Please tell us about the philosophy at Seva Mandir.
Self reliance is our core philosophy. We, at Seva Mandir look at the developmental aspects of the society where citizens can actively participate and take up collective responsibility in the process. The idea is to encourage people to deal with problems themselves and not to depend on state. It is in tune with Gandhiji’s notion of Swaraj which says that it is important for the community to wake up, become stronger and empowered for to take up the responsibility.
In the context of education, can you reflect on your methodologies to cater to people at the grass-root level?
We plan and work closely with the community. We also intend to inculcate responsibilities among the community population. Issues like agriculture, education and teachers training needs to be resolved in that context and for that a two way communication withthe people is essential that helps to identify problems and the solutions to it as well.
Could you please share with us about the funding aspects of Seva Mandir that help you in implementing the programmes.
Seva Mandir is completely aided by private bodies. We take care of several areas including livelihoods and education, where the total contribution of the government is less than 10% of our total budget.
I guess, the government assumes that role of NGOs is restricted to implementation. But I feel an NGO can work in a much wider spectrum in a democracy.
For a widened democracy like India, we are trying to change the social base, values and social norms. Only putting up of laws will not change it, we need to reach out to the families. The mindset of the people needs to be changed. If not the government, we need to work to change the mindset of the society as a whole.
The idea is to encourage people to deal with problems themselves and not to depend on state.
Any other initiatives you would like to highlight or any other collaborative partnerships that Seva Mandir is holding presently?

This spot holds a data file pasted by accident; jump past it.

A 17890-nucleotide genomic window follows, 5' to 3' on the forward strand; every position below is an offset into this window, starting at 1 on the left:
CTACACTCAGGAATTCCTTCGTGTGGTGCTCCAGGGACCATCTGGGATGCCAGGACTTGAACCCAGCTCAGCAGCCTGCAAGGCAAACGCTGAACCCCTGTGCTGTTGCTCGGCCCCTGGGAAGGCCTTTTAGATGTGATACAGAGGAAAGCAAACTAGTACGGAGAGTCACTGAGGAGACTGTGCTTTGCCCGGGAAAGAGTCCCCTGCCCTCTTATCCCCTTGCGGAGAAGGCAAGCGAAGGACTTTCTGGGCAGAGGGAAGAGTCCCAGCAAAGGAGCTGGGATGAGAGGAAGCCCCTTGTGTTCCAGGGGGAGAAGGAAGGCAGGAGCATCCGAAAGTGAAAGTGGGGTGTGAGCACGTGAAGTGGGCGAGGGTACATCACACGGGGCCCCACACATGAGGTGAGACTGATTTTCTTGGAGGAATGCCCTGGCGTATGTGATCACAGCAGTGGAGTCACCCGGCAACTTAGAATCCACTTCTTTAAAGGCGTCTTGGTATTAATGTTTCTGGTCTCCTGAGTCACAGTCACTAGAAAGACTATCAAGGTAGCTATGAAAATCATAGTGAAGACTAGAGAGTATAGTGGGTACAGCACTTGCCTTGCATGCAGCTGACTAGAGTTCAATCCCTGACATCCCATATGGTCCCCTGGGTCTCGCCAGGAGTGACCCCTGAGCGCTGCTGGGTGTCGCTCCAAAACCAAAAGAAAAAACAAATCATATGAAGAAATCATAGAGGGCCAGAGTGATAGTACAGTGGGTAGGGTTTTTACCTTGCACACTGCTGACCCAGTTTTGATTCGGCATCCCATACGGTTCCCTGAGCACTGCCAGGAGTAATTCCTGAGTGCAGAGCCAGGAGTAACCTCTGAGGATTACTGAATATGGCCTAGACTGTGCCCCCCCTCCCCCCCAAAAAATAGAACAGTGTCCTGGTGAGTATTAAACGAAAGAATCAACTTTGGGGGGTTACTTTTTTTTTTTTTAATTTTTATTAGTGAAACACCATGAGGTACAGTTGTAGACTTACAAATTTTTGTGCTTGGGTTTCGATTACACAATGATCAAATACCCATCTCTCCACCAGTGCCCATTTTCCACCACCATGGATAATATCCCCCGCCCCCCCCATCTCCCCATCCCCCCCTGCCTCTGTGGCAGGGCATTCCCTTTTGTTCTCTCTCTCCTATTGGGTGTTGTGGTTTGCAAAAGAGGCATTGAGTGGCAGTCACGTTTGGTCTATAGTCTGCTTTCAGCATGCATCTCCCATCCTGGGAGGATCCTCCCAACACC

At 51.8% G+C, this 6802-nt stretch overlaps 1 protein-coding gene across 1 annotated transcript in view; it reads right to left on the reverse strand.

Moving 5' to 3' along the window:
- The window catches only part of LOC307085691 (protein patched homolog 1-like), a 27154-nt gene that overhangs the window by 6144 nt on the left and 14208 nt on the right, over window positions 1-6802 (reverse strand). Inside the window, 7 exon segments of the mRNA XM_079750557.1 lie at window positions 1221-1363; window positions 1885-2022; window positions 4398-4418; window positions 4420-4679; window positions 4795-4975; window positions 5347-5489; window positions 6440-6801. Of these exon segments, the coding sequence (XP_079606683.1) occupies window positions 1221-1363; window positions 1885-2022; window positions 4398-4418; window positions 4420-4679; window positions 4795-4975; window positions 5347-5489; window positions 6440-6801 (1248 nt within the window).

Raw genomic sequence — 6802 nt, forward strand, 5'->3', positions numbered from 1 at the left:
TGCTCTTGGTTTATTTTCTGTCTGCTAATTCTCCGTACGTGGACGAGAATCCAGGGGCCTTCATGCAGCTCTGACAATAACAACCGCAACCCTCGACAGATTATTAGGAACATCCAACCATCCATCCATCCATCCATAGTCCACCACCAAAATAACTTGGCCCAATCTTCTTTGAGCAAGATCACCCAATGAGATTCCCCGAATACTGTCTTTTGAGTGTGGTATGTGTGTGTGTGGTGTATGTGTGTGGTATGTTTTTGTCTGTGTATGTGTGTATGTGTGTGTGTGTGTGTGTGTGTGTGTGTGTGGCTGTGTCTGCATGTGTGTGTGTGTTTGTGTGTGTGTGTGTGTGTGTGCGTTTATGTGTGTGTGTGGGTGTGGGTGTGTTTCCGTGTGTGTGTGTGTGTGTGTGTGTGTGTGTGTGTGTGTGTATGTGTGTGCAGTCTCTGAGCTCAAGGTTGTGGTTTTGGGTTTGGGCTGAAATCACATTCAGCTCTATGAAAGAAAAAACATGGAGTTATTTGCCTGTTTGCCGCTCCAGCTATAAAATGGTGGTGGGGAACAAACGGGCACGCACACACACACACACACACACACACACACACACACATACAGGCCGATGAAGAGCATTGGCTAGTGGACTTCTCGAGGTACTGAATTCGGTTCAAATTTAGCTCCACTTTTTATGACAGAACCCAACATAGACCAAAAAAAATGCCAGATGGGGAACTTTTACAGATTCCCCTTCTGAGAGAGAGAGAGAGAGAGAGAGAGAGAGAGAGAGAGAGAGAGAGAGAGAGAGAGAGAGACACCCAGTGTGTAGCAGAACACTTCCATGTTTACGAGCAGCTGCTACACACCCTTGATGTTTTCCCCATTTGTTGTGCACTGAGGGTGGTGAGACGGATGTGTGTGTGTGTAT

We are working in collaboration with Private sector and Foundations set up by corporates. Some of them are ING Vysya Bank, Monsoon Accessorize (a UK based fashion brand), Target (a US based Chain of stores) etc. Now the terms and conditions are a little different in these collaborations. Let me explain it in my own words. For instance, if the partners want development only in water harvesting, they will not consider anything else. But fortunately for us, our donors have been very cooperative.
Please give us a brief description of the teacher training system Seva Mandir provides.
We research a lot on teachers training and capacity building over a long period of time, along with the pedagogy which is equally important. We train our teachers to take decisions according to their observations. As far as monitoring and evaluation is concerned, we wanted to monitor and evaluate performance of teachers through cameras to evaluate his/her effort and decency and carefulness towards the children. Young adults who have passed the 8th standard are required go through the first training which is for 15 days, after completing which they can go back to school. This certificate course is for two to three years with tutorials, classes and on-job training.
What are the special efforts your organisation to bring in children to schools, especially in Rajasthan where girl students ratio is far behind the normal standards, and do away with gender disparity?
We run several programmes for women through the women’s empowerment projects. We also put in efforts to sensitise the community population including, men, women, girls and boys. Within that overall efforts, I don’t think there is a deep resistance that they don’t want to send the girls, or there is a special preference for boys over girls. When they have the confidence that it is a safe place and there are facilities enough, they do send girls to school.